User Documentation

Background

We assume the reader is already familiar with how to use the ns-3 simulator to run generic simulation programs. If this is not the case, we strongly recommend the reader to consult [ns3tutorial].

Usage Overview

The ns-3 LTE model is a software library that allows the simulation of LTE networks, optionally including the Evolved Packet Core (EPC). The process of performing such simulations typically involves the following steps:

  1. Define the scenario to be simulated
  2. Write a simulation program that recreates the desired scenario topology/architecture. This is done accessing the ns-3 LTE model library using the ns3::LteHelper API defined in src/lte/helper/lte-helper.h.
  3. Specify configuration parameters of the objects that are being used for the simulation. This can be done using input files (via the ns3::ConfigStore) or directly within the simulation program.
  4. Configure the desired output to be produced by the simulator
  5. Run the simulation.

All these aspects will be explained in the following sections by means of practical examples.

Basic simulation program

Here is the minimal simulation program that is needed to do an LTE-only simulation (without EPC).

  1. Initial boilerplate:

    #include "ns3/core-module.h"
    #include "ns3/network-module.h"
    #include "ns3/mobility-module.h"
    #include "ns3/lte-module.h"
    
    using namespace ns3;
    
    int main (int argc, char *argv[])
    {
      // the rest of the simulation program follows
    
  2. Create a LteHelper object:

    Ptr<LteHelper> lteHelper = CreateObject<LteHelper> ();
    

    This will instantiate some common objects (e.g., the Channel object) and provide the methods to add eNBs and UEs and configure them.

  3. Create Node objects for the eNB(s) and the UEs:

    NodeContainer enbNodes;
    enbNodes.Create (1);
    NodeContainer ueNodes;
    ueNodes.Create (2);
    

    Note that the above Node instances at this point still don’t have an LTE protocol stack installed; they’re just empty nodes.

  4. Configure the Mobility model for all the nodes:

    MobilityHelper mobility;
    mobility.SetMobilityModel ("ns3::ConstantPositionMobilityModel");
    mobility.Install (enbNodes);
    mobility.SetMobilityModel ("ns3::ConstantPositionMobilityModel");
    mobility.Install (ueNodes);
    

    The above will place all nodes at the coordinates (0,0,0). Please refer to the documentation of the ns-3 mobility model for how to set your own position or configure node movement.

  5. Install an LTE protocol stack on the eNB(s):

    NetDeviceContainer enbDevs;
    enbDevs = lteHelper->InstallEnbDevice (enbNodes);
    
  6. Install an LTE protocol stack on the UEs:

    NetDeviceContainer ueDevs;
    ueDevs = lteHelper->InstallUeDevice (ueNodes);
    
  7. Attach the UEs to an eNB. This will configure each UE according to the eNB configuration, and create an RRC connection between them:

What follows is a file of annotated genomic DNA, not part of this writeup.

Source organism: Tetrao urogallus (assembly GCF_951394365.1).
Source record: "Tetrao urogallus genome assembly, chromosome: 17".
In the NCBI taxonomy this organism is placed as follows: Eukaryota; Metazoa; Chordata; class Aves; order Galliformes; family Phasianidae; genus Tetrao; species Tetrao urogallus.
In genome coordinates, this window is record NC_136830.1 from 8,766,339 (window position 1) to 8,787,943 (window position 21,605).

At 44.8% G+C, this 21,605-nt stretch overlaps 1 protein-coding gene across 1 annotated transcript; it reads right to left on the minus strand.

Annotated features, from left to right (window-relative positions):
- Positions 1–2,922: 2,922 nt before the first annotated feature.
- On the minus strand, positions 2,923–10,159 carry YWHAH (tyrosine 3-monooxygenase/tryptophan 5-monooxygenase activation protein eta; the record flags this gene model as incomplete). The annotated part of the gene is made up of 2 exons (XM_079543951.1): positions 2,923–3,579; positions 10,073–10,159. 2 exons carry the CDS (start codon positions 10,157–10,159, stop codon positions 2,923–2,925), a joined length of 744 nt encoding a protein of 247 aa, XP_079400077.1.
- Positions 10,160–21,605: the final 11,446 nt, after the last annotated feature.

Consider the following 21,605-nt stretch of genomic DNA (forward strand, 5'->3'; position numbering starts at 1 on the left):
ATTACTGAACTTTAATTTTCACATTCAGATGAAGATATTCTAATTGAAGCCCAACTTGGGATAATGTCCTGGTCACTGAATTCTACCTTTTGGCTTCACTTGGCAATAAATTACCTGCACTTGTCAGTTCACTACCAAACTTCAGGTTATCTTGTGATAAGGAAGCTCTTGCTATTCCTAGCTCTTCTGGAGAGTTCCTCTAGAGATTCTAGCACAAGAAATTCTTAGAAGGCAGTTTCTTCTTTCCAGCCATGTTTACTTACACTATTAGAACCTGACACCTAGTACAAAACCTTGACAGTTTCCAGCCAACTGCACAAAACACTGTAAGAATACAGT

lteHelper->Attach (ueDevs, enbDevs.Get (0));
    
  8. Activate an EPS Bearer including the setup of the Radio Bearer between an eNB and its attached UE:

    enum EpsBearer::Qci q = EpsBearer::GBR_CONV_VOICE;
    EpsBearer bearer (q);
    lteHelper->ActivateEpsBearer (ueDevs, bearer);
    

    In the current version of the ns-3 LTE model, the activation of an EPS Bearer will also activate two saturation traffic generators for that bearer, one in uplink and one in downlink.

  9. Set the stop time:

    Simulator::Stop (Seconds (0.005));
    

    This is needed otherwise the simulation will last forever, because (among others) the start-of-subframe event is scheduled repeatedly, and the ns-3 simulator scheduler will hence never run out of events.

  10. Run the simulation:

    Simulator::Run ();
    
  11. Cleanup and exit:

    Simulator::Destroy ();
    return 0;
    }
    

For how to compile and run simulation programs, please refer to [ns3tutorial].

Configuration of LTE model parameters

All the relevant LTE model parameters are managed through the ns-3 attribute system. Please refer to the [ns3tutorial] and [ns3manual] for detailed information on all the possible methods to do it (environmental variables, C++ API, GtkConfigStore...).

In the following, we just briefly summarize how to do it using input files together with the ns-3 ConfigStore. First of all, you need to put the following in your simulation program, right after main () starts:

CommandLine cmd;
cmd.Parse (argc, argv);
ConfigStore inputConfig;
inputConfig.ConfigureDefaults ();
// parse again so you can override default values from the command line
cmd.Parse (argc, argv);

for the above to work, make sure you also #include "ns3/config-store.h". Now create a text file named (for example) input-defaults.txt specifying the new default values that you want to use for some attributes:

default ns3::LteHelper::Scheduler "ns3::PfFfMacScheduler"
default ns3::LteHelper::PathlossModel "ns3::FriisSpectrumPropagationLossModel"